Habs vs Leafs – Series Preview: Upset In The Making?

Fans and media are funny. Well, not so much as in laughing funny, but funny as in weird. If you listen to Leafs’ fans, Toronto media, and even some Habs’ fans and media covering Montreal, the teams shouldn’t even bother playing that series as it’s so one-sided in Toronto’s favour. Every single year, it’s the year of the Maple Leafs, the year they will break through their slump of having not won a playoffs’ series since 2004. Every year, fans take their chairs along the parade route, although few of their fans know where it is as they weren’t born the last time they won it back in 1967. And every year, they crawl back into their hole crying… until next year. Yet every single year, there are huge upsets. “Oh but this year is different!” Again, same song, every year. Every year, they claim that this time, it’s different. It’s the blind hope.

One would have to be blind not to see that Toronto is heavy favourite when looking at stats and the season series between the two teams alone. And that’s what fans and media are basing their strong beliefs on. Doing so isn’t taking everything into consideration, however. While fans and media predict an easy series in favour of the Leafs, rest assured that the players don’t think that. But let’s play along with their beliefs, at least to start with.

The Maple Leafs finished first in the North – or Canadian – division (I refuse to commercialize division by naming companies) with 77 points, five ahead of the Edmonton Oilers in second place. They are sixth in the NHL in goals for per game at 3.32 and seventh with 2.64 goals against per game. Their power play is ranked 16th (20%) and they are 23rd with a 78.5% success rate on the penalty kill.

The Habs finished with 59 points. With 2.82 goals for per game, they rank 17th in that category and 18th in goals against per game at 2.95. With a success rate of 18.2%, they are 18th on the power play and 22nd on the penalty kill at 78.5%.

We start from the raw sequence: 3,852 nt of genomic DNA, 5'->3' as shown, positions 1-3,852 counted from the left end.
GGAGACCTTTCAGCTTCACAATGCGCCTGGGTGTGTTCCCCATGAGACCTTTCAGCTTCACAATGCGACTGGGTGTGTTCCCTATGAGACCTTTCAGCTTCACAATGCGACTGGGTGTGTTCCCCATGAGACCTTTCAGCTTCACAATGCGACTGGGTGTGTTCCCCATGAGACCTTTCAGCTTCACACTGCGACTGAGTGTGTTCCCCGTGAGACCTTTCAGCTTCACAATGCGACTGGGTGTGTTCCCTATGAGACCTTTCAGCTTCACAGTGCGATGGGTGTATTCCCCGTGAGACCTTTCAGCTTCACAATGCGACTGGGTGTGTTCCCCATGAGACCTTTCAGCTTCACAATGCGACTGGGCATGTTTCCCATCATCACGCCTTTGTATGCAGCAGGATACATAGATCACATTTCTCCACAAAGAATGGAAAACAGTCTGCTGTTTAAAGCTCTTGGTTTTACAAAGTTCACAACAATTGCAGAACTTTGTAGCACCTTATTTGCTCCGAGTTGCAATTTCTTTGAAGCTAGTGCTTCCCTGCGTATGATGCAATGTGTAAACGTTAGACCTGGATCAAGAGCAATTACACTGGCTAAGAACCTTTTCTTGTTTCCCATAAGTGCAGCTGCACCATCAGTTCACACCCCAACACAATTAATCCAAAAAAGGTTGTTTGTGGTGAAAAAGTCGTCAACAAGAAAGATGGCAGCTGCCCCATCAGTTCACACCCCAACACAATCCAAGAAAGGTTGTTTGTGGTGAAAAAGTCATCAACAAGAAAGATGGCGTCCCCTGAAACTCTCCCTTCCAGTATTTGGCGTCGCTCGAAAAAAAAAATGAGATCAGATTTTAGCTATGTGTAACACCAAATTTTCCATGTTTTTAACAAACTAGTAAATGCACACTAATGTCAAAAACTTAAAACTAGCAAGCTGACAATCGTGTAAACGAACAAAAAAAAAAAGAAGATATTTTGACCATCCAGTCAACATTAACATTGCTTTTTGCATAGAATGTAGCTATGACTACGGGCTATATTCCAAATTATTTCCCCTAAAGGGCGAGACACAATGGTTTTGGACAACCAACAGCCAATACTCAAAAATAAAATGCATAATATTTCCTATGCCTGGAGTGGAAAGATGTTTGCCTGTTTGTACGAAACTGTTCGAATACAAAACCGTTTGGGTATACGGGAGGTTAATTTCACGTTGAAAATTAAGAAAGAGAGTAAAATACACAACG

The Canadiens were 3-6-1 against the Leafs this season, being outscored 34-25. If you want to know more about the two teams regular season, just listen to the media and they’ll fill you ear about it until you get a headache.

Even playing field

The last time the two teams met, the Canadiens were without some of their biggest weapons at every position. In fact, they were without their captain and their two assistant-captains. There was no Carey Price, no Shea Weber, no Brendan Gallagher, no Phillip Danault, no Jonathan Drouin and no Paul Byron. And before someone tries to list who was missing for the Leafs, you have to realize that those are not Toronto’s top players. The Habs’ missing were and they rely heavily on them. Without the players missing for the Leafs, they still had Matthews, Marner, Tavares, Nylander and Rielly.

Further, the Habs were playing their fourth game in six nights, and their 23rd game in just 40 days! The Leafs? It was their second game in five days. Their sixth game in 14 days. It was the Habs’ sixth game in nine days! In other words, one team was extremely fatigued and was missing key players, the other was well rested. It won’t be the case when come playoffs. It will be an even playing field.

“We just played Montreal four times so we know what to expect there in that sense. Of course we know their roster will look different and they’ll be a much more rested team when we see them again.” ~ Sheldon Keefe, Toronto Maple Leafs’ head coach

Last but not least, Dominique Ducharme has had very little practice time with his team due to that crazy schedule. He was thrown in there mid-season, trying to teach his system on the fly, through videos. He now has a week to instate and work on system-specific drills and will also have time to figure out ways to slow down Matthews and Marner. Definitely not the same situation as it was in the regular season.

Playoffs are a new season